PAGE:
So what about when it does fail? After all, it's not uncommon for electronics to just fizzle out. If the capacitors on my computer's motherboard start leaking after a few years of service, what's to stop the same thing from happening in a table saw's electronic braking system? Fortunately, the SawStop safety system runs diagnostics every time you power on the saw. You would expect with so much on the line, these diagnostics should be very thorough, and that the parts of the system most likely to fail would be easily replaceable. But that still leaves so many open questions. Is there a certain useful life for a SawStop saw and/or brake cartridge? And if so, is it possible that SawStop might program their cartridges so you have to replace them every few years, even if the safety system has not been triggered? One Friday afternoon, I decided to ask SawStop:

Hi, I'm planning to buy a SawStop PCS this spring but have a few questions.

1. I know a lot of electronics deteriorate over time, and other safety devices such as smoke detectors and CO detectors need to be replaced every
5-10 years. If the brake is never triggered, how frequently will I need to replace the brake cartridge (or some other part of the braking system) just because it's old?

2. Is it based on number of hours the safety device is enabled, or a more general guideline such as every 5 years?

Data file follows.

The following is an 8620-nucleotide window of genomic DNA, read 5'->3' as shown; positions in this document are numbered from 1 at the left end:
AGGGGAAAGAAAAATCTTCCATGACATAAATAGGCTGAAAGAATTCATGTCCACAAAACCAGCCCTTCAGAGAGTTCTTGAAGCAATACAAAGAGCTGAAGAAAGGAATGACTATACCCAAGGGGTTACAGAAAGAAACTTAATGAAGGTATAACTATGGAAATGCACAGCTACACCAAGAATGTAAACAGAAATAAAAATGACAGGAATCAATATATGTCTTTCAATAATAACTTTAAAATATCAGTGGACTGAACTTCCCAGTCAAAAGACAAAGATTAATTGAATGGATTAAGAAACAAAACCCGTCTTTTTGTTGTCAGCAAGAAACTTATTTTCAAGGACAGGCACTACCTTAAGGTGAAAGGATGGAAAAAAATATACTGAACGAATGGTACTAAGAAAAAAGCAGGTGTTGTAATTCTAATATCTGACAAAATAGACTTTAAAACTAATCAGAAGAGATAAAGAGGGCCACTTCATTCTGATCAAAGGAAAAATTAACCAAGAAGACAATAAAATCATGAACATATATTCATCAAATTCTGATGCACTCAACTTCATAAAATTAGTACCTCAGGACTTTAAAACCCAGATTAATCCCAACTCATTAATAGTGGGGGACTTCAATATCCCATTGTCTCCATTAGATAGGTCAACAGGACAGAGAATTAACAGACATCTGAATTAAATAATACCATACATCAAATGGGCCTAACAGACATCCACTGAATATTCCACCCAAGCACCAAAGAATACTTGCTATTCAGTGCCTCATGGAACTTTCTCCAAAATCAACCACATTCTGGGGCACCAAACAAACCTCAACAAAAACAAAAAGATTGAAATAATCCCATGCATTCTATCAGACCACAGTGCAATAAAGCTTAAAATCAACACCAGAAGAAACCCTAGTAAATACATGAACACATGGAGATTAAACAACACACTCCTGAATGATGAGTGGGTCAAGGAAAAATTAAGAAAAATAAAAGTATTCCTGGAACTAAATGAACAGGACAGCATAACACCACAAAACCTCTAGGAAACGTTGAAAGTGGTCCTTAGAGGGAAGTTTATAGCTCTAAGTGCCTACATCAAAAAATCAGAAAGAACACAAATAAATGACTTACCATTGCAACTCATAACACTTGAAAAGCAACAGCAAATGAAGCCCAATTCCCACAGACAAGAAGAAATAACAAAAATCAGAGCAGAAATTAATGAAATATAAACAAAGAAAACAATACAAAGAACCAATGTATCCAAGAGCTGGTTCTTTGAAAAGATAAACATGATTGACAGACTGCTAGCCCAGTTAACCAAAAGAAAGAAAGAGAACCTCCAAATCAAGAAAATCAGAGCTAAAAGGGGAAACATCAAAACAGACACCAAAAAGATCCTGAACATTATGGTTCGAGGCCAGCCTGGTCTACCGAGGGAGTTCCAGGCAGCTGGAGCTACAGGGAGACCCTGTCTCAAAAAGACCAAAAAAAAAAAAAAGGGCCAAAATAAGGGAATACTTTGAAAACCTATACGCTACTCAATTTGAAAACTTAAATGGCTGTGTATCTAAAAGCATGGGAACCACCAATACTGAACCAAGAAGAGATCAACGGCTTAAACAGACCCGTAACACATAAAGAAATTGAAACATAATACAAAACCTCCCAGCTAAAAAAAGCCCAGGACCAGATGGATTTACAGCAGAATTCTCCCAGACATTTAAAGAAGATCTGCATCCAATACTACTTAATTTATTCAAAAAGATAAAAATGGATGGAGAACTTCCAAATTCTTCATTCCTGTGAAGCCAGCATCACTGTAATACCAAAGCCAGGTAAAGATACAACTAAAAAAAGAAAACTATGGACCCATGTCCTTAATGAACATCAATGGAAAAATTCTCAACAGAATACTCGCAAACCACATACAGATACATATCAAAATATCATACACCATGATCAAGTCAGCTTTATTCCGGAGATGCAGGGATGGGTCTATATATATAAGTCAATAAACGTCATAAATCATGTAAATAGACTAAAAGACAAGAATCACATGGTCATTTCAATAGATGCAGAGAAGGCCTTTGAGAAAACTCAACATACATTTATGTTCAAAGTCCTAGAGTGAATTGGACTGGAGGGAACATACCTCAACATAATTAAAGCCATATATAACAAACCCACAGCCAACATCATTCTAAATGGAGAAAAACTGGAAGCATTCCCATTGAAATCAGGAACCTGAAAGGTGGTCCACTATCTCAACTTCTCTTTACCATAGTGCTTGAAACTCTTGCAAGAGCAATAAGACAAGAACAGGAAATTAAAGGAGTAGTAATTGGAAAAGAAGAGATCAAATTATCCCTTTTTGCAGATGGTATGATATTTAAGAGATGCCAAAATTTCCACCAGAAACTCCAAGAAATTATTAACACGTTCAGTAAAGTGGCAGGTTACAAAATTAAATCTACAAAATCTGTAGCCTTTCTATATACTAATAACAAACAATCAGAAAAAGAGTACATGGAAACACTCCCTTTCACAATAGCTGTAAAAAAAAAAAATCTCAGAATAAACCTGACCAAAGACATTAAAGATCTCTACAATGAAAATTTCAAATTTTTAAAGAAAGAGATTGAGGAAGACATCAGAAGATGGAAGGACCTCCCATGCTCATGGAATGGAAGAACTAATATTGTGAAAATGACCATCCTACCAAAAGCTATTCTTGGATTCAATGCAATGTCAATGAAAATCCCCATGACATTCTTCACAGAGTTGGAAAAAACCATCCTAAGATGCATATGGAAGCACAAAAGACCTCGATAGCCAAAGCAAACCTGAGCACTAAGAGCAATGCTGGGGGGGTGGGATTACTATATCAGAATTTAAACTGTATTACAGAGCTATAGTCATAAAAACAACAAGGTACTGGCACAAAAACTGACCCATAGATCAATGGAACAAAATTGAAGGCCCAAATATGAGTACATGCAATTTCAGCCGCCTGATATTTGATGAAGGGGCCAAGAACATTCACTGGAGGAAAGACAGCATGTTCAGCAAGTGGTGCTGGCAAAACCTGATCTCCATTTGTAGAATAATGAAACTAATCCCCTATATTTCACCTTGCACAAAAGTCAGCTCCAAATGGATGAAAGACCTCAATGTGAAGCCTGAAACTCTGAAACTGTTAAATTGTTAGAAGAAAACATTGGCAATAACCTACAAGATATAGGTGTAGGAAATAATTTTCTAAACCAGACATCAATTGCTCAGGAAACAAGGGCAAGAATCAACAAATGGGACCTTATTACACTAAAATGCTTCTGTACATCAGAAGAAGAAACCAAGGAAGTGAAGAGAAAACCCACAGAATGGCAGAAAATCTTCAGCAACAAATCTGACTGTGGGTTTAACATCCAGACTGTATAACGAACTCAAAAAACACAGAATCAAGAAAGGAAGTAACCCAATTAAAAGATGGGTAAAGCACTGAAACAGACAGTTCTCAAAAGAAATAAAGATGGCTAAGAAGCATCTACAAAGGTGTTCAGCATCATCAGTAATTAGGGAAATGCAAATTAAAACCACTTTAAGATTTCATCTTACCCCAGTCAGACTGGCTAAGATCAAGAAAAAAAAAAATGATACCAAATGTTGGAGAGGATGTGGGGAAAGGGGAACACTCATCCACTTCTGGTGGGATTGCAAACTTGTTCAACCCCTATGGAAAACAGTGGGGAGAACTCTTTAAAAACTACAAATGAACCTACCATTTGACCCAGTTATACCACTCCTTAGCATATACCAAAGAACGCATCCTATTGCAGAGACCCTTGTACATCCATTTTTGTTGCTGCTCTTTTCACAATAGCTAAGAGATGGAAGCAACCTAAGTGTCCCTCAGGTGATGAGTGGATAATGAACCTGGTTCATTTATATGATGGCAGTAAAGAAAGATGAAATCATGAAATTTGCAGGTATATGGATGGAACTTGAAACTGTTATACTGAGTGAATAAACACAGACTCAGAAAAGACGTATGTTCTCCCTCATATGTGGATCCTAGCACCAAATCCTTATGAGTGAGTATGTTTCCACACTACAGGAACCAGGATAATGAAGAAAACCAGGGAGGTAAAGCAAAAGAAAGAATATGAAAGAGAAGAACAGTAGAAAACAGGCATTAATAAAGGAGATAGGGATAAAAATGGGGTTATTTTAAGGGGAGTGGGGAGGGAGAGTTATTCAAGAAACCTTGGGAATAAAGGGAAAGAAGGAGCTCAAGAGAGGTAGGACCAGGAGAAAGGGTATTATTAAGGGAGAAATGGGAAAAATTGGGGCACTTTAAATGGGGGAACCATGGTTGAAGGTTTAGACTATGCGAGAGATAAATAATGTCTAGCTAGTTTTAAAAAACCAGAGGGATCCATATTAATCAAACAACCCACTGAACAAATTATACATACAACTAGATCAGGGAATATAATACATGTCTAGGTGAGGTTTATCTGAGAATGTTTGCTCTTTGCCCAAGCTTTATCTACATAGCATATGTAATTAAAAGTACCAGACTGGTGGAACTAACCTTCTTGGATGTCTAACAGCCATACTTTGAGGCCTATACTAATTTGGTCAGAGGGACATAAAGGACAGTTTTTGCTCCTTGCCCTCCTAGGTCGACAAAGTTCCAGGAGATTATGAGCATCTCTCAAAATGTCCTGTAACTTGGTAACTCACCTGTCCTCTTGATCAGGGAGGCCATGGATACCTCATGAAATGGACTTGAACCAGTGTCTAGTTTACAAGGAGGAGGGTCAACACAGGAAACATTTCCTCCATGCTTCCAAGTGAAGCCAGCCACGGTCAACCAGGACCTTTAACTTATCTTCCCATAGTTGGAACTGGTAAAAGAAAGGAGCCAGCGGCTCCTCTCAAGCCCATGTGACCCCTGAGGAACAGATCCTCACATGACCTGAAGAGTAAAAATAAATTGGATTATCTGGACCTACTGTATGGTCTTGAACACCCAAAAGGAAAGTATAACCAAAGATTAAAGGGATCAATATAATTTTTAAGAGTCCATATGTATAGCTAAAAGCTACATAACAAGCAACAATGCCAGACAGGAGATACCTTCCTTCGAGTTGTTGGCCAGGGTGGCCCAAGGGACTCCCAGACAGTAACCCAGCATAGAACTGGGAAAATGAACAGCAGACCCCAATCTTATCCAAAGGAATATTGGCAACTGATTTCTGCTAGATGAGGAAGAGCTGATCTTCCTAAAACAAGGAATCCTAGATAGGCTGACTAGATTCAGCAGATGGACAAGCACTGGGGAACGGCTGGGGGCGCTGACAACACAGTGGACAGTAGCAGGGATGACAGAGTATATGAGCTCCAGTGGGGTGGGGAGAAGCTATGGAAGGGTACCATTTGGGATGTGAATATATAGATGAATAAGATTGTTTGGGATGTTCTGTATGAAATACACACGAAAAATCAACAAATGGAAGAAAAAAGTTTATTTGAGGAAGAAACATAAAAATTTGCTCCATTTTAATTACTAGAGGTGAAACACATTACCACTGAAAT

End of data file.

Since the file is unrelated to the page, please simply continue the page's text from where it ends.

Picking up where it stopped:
3. From the FAQ on your website I understand that the saw will run diagnostics on startup and will indicate whether the system is working correctly or not. If the brake cartridges have a recommended service life, is this artificially enforced? For example, if the service life is 1000 hours, does the brake effectively report to the saw that it no longer works after 1000 hours, or does it continue to work fine until the electronics are actually somehow compromised?

4. I've read that newer revisions of the saws get improved flesh-sensing technology. Do you only get this if you buy a new saw, or are these "upgrades" included in the brake cartridges themselves?

On the following Monday, I received this reply:

Thank you for contacting SawStop. In response to your request, there is no specific life span or recommended shelf life of our cartridges at this time. As you noted, the saw does a self check and should anything be wrong, the saw will exhibit a pattern of lights to make this known. We program the cartridges with the most up to date software as they ship, so it is not dependent on the saw. Thanks!

Don't wait for an accident, buy SawStop today

Amber Hayter
Sales Support Specialist
SawStop, LLC.

Although the response is somewhat generic, it does suggest that most of the electronics for the safety system are housed in the replaceable brake cartridge itself, and that the saw may only have the minimal amount of electronics to display the results of the power-on diagnostics. If you still don't trust the diagnostics and want to be really proactive, or if you just want the most up-to-date programming in your saw, I suppose you could just get into the habit of replacing your brake cartridge every 3-5 years. But the important thing to remember is that you are the primary safety system, and the saw's electronic safety system is just a backup.